The document's authenticity could not be independently verified. But the U.S.-China commission is not denying the authenticity of the emails.

Officials in India declined to comment on the document's content or authenticity. One India-based website quoted an unnamed army representative as denying India used mobile firms to spy on the commission and calling the documents forged.

Retired Brigadier Rumel Dahiya, Deputy Director General at India's Defence Ministry-funded Institute for Defence Studies and Analyses, also said the document appeared to be a forgery.

"On the face of it, it doesn't look like a genuine letter at all," Dahiya, who served as a defence attache to Turkey, Syria and Lebanon, told Reuters.

"The subject that is there inside is not dealt with by the officer who is mentioned. I know that because I dealt with that office when I was a defence attache. This office deals only with defence attaches and foreign ministry cooperation."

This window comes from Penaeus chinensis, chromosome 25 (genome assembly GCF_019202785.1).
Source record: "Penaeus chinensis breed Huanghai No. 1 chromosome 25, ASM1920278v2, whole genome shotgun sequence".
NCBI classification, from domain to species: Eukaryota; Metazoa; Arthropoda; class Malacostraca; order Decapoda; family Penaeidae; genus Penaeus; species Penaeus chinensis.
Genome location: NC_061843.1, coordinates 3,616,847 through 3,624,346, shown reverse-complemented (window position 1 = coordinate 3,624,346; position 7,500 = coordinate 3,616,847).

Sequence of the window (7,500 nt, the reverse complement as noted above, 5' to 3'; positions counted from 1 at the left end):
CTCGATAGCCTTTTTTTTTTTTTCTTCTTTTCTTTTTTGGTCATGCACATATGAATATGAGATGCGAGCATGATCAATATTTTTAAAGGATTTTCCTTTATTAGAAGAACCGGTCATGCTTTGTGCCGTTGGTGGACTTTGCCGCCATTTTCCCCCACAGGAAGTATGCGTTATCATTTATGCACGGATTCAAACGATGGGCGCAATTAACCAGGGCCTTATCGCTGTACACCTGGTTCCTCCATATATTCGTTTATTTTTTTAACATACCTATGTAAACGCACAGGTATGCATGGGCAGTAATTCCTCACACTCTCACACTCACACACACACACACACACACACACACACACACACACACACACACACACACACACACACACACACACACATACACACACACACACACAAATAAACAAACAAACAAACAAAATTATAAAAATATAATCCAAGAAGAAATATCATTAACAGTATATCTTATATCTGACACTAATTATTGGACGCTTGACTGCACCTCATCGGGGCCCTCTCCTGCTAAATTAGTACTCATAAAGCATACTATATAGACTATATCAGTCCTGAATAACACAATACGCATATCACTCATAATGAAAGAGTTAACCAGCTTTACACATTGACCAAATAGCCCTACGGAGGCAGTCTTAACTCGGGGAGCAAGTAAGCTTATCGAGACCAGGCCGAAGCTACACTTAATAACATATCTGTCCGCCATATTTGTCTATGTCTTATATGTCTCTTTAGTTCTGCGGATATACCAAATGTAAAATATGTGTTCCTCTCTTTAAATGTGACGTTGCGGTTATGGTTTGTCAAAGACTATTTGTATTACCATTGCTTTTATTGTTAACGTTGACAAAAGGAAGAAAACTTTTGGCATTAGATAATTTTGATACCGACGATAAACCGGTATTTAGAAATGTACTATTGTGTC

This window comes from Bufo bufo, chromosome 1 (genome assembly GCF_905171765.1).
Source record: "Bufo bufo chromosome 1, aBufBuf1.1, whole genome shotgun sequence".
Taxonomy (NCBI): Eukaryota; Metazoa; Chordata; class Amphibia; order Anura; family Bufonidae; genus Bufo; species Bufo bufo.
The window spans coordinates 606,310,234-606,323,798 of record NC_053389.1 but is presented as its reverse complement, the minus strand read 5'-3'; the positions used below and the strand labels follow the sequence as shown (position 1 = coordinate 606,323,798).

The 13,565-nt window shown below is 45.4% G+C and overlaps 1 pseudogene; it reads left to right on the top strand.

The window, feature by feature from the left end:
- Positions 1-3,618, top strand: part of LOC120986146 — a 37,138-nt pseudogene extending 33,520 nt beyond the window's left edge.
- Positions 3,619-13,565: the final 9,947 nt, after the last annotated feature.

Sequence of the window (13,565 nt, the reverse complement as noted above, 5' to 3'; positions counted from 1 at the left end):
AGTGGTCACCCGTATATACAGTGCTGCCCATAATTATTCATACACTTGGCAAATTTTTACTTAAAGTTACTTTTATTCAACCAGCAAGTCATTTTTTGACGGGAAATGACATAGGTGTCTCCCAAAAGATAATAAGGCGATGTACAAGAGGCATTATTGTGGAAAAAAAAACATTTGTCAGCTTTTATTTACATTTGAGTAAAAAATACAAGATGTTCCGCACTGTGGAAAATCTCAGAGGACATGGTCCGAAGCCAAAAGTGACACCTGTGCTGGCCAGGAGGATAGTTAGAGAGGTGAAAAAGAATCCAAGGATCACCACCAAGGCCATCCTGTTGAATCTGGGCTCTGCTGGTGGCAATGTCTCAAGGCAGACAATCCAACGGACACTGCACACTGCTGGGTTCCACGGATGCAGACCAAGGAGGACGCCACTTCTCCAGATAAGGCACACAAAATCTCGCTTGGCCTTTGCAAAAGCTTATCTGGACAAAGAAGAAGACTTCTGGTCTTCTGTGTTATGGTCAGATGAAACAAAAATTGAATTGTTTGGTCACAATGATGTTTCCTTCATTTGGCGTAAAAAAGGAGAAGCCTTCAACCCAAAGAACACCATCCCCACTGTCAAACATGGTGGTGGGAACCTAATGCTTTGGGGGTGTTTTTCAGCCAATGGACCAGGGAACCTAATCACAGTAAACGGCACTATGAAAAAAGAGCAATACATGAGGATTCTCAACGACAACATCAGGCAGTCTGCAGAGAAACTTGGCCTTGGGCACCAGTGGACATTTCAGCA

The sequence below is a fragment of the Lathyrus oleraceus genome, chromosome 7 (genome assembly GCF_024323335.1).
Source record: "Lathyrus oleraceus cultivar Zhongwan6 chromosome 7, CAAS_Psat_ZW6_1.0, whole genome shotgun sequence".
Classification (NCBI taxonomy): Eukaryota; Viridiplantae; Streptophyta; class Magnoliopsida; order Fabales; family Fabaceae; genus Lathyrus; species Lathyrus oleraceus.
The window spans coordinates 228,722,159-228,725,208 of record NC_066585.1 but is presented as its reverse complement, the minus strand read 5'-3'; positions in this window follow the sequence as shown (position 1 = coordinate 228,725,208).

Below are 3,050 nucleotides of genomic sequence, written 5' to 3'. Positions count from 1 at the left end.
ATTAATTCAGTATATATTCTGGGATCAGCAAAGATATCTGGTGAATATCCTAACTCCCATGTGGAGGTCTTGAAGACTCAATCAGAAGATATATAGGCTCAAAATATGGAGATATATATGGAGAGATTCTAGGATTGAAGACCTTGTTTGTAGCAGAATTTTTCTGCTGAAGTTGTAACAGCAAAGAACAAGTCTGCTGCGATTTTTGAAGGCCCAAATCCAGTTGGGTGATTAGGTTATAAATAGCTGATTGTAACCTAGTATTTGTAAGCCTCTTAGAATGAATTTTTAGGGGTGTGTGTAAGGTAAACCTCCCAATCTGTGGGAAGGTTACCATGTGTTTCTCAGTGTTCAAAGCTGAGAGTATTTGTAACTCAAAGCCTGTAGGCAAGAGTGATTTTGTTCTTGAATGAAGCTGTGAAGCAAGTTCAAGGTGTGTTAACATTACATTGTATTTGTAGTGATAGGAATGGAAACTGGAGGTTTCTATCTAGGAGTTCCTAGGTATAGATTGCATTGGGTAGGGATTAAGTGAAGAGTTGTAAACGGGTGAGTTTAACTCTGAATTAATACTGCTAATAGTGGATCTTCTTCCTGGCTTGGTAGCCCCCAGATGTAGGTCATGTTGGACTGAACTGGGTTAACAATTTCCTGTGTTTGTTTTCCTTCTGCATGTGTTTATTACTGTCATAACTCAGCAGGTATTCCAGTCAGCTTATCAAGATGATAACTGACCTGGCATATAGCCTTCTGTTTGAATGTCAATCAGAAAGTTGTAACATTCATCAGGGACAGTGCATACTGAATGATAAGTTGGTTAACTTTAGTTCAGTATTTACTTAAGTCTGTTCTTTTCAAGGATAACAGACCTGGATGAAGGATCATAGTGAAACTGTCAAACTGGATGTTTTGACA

Dahiya said the letterhead and signature had been cut and pasted from another letter. He said he did not know whether the contents were genuine.

The purported memo says India cut a technological agreement - the details are not clear - with mobile phone manufacturers "in exchange for the Indian market presence." It cites three: Research in Motion RIM.TO, maker of the BlackBerry; Nokia (NOK1V.HE); and Apple (AAPL.O).